Peterborough ‘struggling to cope’ with care crisis as record numbers of children need support

Peterborough has higher than ever numbers of children in care, a new report has shown.

Monday, 16th September 2019, 7:39 am
City councillors at the meeting

The Annual Corporate Parenting Committee Report addressed all areas of the Children in Care pledge and the Care Leaver’s Charter.

Figures up to the end of January 2019 show that there are now 380 children currently in care in Peterborough, the highest figure ever, and well above the ‘crisis’ figure of 350 that the council was alerted to more than five years ago.

Members of the city council’s Children & Education Scrutiny Committee heard the news from Wendi Ogle-Welbourn, executive director for people and communities, and Nicola Curley, assistant director for children’s services, at their meeting last week.

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“While the figure of 380 Peterborough children currently in care is worrying enough, we are not alone in this crisis,” said Ms Curley.

“Nationally, and even among our statistical neighbours, numbers of children needing care services have increased dramatically.

“The figure for Peterborough is equivalent to 76 children and young people per 10,000 of our population, whereas the national average has increased to 87 per 10,000 of population.

“That said, we are struggling to cope, and as always we need more money to help monitor and alleviate the pressures put on children in care services in Peterborough.”

Over recent months, the city council, working in cooperation with the Children in Care Council, has created a Health Champion role in Cllr Kim Aitken.

Ms Ogle-Welbourn said: “Cllr Aitken has been working tirelessly with officers to create an updated version of the health passport for care leavers in response to feedback from our young people who have been in care and who want very much to be introduced and integrated back into everyday society.

“The Corporate Parenting Committee has monitored these pressures closely and taken action where some of the issues have had implications for the education of children in care.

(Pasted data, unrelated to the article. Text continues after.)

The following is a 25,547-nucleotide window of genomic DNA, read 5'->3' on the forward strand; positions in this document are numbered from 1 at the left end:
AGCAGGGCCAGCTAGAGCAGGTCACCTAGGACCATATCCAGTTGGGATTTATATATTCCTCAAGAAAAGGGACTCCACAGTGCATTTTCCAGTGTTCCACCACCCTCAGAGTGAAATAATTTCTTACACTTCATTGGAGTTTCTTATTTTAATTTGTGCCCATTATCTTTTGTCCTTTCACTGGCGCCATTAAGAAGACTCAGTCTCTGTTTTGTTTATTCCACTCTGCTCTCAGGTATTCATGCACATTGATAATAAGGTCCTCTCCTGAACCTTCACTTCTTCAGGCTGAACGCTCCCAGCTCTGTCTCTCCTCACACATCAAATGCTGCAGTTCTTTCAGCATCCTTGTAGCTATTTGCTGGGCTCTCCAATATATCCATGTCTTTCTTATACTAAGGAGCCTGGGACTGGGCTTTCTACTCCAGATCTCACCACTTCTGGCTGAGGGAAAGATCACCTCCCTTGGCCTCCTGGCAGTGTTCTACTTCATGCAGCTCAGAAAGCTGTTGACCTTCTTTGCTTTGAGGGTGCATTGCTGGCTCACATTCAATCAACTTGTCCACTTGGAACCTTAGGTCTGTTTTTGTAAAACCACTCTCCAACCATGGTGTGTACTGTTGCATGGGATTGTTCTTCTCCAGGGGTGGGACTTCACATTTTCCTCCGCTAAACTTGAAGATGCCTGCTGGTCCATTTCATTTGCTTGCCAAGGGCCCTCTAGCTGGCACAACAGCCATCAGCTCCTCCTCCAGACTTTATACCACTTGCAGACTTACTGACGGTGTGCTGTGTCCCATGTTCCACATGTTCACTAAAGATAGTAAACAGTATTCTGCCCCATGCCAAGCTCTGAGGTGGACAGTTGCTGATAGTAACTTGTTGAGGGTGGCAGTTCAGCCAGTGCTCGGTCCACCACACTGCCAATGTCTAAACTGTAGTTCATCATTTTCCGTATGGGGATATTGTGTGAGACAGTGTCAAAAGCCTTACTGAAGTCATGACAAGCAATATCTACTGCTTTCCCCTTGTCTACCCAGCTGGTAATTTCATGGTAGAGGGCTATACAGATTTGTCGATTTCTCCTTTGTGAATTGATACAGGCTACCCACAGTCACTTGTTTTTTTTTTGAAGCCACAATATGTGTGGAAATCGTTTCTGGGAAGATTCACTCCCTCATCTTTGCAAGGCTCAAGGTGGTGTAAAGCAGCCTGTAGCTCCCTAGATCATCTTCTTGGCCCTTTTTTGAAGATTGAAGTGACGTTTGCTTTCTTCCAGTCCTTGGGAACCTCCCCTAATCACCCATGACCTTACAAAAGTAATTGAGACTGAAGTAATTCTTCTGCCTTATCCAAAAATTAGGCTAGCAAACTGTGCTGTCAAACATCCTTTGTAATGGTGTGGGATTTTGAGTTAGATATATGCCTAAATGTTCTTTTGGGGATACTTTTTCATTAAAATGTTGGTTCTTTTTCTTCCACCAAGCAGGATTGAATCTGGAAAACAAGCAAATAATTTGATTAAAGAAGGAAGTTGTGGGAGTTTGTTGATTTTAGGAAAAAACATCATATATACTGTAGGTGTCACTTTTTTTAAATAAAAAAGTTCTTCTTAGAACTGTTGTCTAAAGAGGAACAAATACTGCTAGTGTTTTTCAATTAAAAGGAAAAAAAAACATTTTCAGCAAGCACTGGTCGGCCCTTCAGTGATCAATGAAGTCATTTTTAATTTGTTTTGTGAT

“Ofsted carried out an inspection of Peterborough’s Children’s Services in June 2018, and despite the alarmingly high numbers of children our officers are having to cope with it was extremely pleasing when the inspectors noted that all of our care categories were rated ‘good’.

“That said, Ofsted did feel that some of our efforts to develop children’s personal education plans were taking far too long to implement and pointed out five areas requiring immediate improvement.

“They are: assessment of children who are missing or who are at risk from child sexual exploitation; the use of chronologies in underpinning children’s assessments; the number of return interviews that are successfully completed with children who have been missing from care; the quality of information provided to care leavers about their rights and entitlements, including how to access their health histories; and consistency of management oversight, including the recording of casework supervision across all social work teams.

“We’ve now developed an action plan to address these issues, and in partnership with The Adolescent & Children’s Trust (TACT) we are determining a placement budget for 2020.

“Nevertheless, we cannot hide from the fact that with numbers of children in care increasing all the time we are well past the point where the council called a crisis meeting five years ago.”

Cllr Graham Casey asked: “I remember when the council called that crisis five years back; are we now at the point where service providers are simply not able to cope with numbers as high as 380 Peterborough children in care?”

Ms Curley replied: “Additional staff have been recruited, but it’s a slow process as you can appreciate. Not only do we have to find the right people, we then have to encourage them to stay.

“They’re made aware of the high caseloads that they’ll have to undertake, but we’re monitoring these and they are currently within tolerance.”

Cllr Nicola Day also had concerns: “What about those children in care who have mental health issues? How are your staff dealing with them?”

Ms Curley said: “The numbers of children in care who have mental health issues is rising higher than ever before and so we have to monitor their needs very carefully indeed.

“I won’t say that this isn’t a challenge because it is, but like authorities up and down the country we’re doing our best to meet the needs of growing numbers of issues as we find them.”

The report was noted, and chairman Cllr Janet Goodwin thanked Ms Curley and her staff on behalf of members for the work that they’re doing under extremely difficult circumstances.